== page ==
and complex budgetary processes. Interested candidates submit a statement of qualifications/interest, salary
history and résumé no later than October 8, 2004 to:

Andrea Sims or Jerry Oldani
10900 NE 4th Street, Suite 2030
Bellevue, Washington 98004
Phone: 425.451.3938 / Fax: 425.453.6786
E-mail: [email protected]

STrib: Park Police Clamp Down on Skinny Dipping

Nick Coleman: Skinny-dipping? Don’t go there
Star Tribune, August 25, 2004

Sleep well, Minneapolis. Your police are on duty, busting naked people.

It happens every summer.

Last month, four women from Macalester College in St. Paul wandered over to Sin City to try skinny-dipping at Cedar Lake, engaging in an innocent rite of passage on an 80-something-degree night by swimming at Hidden Beach — a well-known den of nudity.

Innocence is always risky.

Most hard-core nudists — who have given the neighbors fits for years — know better than to skinny-dip on the hottest nights of summer, because they know the cops will be on the lookout for bare bums. So it’s the neophyte nudes who get busted. You pretty much have to be 19 to think you can get away with cheeky fun in this country.

The four Mac women learned a lesson in Minneapolis they will never forget.

It began when the astonished women watched from the water as a half-dozen police cars swooped down on the beach as if Saddam Hussein himself were taking a dip.

The boys in blue were shocked — shocked! — to find skinny-dipping going on.

I am not in favor of nudists running loose on the street. But let him or her who has not skinny-dipped cast the first sandal. When you think about what goes on around this place on a summer night — with 10,000 lakes beckoning — it’s amazing we are not a famous fleshpot.

We’ll never be, at this rate.

Luce Guillen-Givins, a 19-year-old from lakeless Arizona, had never skinny-dipped before. But on July 19, she was one of the four women charged with being in a city park after the 10 p.m. closing time and with being improperly attired. That last charge was a no-brainer, since the women’s clothes were piled on the beach when the Minneapolis Bod Squad roared up.

The Park Board clothing ordinance contains steamy language you may not wish to share with the kids: “No person 10 years of age or older shall intentionally expose his or her genitals, pubic area, buttocks or female breast below the areola … in or upon any park or parkway.”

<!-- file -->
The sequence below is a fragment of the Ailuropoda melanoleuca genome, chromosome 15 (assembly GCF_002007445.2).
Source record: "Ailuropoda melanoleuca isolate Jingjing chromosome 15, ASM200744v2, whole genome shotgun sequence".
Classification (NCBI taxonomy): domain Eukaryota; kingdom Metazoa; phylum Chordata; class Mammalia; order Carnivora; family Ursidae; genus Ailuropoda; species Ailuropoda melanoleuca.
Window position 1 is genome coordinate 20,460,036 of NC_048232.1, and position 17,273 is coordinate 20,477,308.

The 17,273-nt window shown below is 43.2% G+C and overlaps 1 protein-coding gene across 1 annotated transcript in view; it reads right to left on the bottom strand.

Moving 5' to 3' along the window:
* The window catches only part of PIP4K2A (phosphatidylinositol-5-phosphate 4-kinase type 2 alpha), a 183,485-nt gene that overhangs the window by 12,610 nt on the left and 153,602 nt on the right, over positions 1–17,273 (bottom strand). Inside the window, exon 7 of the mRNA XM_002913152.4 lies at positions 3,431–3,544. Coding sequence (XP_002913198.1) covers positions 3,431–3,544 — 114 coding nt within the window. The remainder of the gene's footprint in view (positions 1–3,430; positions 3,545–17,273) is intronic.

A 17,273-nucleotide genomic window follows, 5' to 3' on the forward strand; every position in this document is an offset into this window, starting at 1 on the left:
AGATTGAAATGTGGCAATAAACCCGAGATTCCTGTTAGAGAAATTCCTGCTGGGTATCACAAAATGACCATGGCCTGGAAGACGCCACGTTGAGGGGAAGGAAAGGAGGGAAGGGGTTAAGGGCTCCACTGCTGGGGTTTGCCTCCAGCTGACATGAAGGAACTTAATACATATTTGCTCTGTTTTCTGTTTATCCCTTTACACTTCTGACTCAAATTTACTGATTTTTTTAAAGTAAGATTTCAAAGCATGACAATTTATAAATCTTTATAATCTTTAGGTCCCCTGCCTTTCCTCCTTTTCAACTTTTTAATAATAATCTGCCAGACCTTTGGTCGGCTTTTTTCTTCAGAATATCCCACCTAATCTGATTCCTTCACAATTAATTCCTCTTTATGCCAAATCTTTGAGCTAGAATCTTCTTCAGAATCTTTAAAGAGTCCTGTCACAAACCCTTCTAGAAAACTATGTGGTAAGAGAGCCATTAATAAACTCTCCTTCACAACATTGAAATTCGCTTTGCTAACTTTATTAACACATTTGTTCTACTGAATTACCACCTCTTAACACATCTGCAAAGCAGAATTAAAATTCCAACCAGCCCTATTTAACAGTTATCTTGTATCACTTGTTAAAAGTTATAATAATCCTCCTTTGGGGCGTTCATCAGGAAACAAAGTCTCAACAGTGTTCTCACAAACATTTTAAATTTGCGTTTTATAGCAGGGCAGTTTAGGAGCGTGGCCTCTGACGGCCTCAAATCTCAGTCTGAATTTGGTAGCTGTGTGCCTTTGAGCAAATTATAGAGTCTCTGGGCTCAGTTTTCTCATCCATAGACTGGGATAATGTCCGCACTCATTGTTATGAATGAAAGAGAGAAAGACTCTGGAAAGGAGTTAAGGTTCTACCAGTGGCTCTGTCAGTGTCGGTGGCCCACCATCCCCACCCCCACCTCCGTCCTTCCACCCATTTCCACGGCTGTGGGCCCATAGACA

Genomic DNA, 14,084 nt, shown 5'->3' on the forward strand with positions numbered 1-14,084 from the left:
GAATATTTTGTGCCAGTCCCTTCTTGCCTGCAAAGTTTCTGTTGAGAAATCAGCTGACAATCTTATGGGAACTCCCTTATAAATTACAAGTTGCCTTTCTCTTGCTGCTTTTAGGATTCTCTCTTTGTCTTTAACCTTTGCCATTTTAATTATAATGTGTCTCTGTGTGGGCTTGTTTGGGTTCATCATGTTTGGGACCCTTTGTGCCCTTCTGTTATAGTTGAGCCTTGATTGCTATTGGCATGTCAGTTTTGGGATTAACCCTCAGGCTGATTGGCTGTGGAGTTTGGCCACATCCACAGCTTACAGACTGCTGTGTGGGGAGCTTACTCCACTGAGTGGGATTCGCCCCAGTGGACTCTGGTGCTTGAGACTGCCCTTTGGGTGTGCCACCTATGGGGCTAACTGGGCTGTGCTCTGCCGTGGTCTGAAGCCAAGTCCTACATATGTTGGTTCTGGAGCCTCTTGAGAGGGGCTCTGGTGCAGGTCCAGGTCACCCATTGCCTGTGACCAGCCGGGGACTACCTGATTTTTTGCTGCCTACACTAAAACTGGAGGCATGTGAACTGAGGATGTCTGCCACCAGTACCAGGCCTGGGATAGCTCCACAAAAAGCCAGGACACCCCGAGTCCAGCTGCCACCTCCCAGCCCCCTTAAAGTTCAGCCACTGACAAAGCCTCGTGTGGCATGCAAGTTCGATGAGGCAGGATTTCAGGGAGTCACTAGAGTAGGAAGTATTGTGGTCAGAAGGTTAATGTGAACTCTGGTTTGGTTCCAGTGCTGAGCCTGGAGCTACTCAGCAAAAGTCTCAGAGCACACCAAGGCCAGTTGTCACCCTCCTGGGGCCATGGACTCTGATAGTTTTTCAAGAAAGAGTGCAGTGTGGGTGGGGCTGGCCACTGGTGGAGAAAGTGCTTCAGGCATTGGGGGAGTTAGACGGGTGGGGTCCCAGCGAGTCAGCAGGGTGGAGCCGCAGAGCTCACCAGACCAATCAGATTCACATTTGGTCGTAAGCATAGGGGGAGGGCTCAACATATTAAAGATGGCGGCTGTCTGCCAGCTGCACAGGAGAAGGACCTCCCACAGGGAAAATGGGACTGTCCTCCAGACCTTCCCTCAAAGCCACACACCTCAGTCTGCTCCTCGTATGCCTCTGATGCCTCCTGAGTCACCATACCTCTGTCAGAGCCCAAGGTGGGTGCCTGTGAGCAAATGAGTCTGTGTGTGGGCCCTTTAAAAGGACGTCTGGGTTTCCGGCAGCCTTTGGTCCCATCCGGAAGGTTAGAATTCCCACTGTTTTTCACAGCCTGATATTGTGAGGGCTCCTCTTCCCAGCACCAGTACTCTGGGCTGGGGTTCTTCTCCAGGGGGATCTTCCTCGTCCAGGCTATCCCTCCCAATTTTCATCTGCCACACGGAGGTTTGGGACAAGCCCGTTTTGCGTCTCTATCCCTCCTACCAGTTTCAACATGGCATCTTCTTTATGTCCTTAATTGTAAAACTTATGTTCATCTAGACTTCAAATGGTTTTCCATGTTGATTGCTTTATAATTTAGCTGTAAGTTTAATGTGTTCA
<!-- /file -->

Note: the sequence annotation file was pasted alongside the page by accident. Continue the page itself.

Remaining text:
Obviously, Guillen-Givins and friends — Layne Mullett, Sarah Small and Colleen Stockman — were in the buff. But it was dark and they were in the water, things that make skinny-dipping good clean fun. It wasn’t until the cops ordered the women out of the water and put them under the glare of lights that they felt naked and ashamed.

Skyways News: Elliot Park's money not enough

Elliot Park’s money not enough to keep rec center open
By Sarah McKenzie

Minneapolis Park and Recreation officials rejected a $2,000 donation from Elliot Park Neighborhood, Inc. (EPNI) earlier this month to keep the neighborhood’s recreation center open Aug. 16-29.

This is the second year park officials have shuttered the city’s 49 recreation centers for the last two weeks of summer as a cost-saving measure. Park wading pools remain open and several outdoor activities continue as planned.

Tom Reid, EPNI executive director, said the neighborhood group had tapped funds from the Whitney Foundation and the Best Buy Children’s Foundation to keep the 1000 E. 14th St. park shelter open for the two-week period.

“We are disappointed,” Reid said, who added EPNI will organize next summer to prevent a similar closure.

Mike Schmidt, a Park Board assistant superintendent who oversees operations and recreation, said the EPNI money was too little, too late.

“The money wasn’t adequate to keep the building open,” he said, without saying how much money was required. “The offer was much appreciated, but it came late in the game.”

Reminder: What the Board Said Gurban Would Do

Friday, January 02, 2004
CONTACT: Jon Olson, board president,612-230-6400
Ginger Sisco, Sisco Public Relations, Inc.,763-544-0629


Annual meeting draws crowd of 100